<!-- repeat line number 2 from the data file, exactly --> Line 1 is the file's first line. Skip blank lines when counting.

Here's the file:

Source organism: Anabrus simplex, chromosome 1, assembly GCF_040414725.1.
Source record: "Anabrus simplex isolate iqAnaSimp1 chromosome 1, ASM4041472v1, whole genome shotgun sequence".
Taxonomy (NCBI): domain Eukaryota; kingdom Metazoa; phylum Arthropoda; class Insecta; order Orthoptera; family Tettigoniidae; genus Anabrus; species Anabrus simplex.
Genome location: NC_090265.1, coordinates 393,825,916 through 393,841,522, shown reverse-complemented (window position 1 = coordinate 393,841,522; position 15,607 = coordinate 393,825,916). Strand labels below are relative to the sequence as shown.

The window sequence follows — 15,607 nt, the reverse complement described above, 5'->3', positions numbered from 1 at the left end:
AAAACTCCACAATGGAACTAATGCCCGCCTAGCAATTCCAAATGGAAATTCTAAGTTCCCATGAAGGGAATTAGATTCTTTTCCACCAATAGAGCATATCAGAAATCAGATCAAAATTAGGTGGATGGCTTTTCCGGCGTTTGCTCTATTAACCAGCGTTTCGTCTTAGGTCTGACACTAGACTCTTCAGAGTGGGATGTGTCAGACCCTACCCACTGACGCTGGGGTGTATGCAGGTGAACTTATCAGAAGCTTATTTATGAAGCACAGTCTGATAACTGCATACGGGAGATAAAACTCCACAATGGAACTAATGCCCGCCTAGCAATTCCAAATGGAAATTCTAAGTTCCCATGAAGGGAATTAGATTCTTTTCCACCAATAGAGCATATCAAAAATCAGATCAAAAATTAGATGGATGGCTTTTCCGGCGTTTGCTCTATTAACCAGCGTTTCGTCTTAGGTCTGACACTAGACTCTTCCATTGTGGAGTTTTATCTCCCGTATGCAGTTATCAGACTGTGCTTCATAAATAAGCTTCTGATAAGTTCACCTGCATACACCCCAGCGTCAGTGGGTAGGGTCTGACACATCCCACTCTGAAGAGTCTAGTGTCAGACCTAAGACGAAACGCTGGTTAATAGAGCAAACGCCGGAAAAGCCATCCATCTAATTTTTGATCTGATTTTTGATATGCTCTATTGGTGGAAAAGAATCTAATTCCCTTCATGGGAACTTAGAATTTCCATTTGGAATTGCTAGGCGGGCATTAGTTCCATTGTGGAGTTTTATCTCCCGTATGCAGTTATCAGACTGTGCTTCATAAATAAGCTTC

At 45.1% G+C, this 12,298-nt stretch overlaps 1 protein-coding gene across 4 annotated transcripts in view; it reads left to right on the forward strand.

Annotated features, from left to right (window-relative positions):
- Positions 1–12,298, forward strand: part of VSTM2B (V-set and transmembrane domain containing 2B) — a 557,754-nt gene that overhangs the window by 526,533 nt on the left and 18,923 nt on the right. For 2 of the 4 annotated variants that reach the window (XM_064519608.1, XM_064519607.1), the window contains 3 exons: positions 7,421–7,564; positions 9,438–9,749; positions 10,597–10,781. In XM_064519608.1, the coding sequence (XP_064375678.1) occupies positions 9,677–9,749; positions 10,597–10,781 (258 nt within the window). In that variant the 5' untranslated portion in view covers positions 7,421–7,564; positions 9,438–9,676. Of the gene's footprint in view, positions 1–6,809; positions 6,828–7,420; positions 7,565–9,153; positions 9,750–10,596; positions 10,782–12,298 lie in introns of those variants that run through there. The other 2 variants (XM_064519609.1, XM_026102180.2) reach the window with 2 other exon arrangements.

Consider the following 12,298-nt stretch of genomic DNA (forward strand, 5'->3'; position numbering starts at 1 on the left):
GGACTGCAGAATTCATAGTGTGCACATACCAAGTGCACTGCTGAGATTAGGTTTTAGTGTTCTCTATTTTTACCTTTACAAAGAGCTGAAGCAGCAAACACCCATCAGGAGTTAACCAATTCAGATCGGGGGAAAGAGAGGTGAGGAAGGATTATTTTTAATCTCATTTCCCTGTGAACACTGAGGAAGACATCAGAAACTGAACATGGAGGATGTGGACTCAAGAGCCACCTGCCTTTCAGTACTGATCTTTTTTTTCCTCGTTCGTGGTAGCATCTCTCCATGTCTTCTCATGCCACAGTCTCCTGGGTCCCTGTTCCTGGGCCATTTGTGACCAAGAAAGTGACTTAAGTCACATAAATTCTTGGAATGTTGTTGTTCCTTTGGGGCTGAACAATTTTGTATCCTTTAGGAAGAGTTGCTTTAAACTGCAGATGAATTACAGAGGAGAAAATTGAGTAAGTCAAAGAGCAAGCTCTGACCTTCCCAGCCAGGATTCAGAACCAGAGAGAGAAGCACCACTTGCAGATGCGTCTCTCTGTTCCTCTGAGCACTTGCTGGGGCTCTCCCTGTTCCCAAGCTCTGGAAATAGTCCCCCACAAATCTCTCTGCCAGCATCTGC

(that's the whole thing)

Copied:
Source record: "Anabrus simplex isolate iqAnaSimp1 chromosome 1, ASM4041472v1, whole genome shotgun sequence".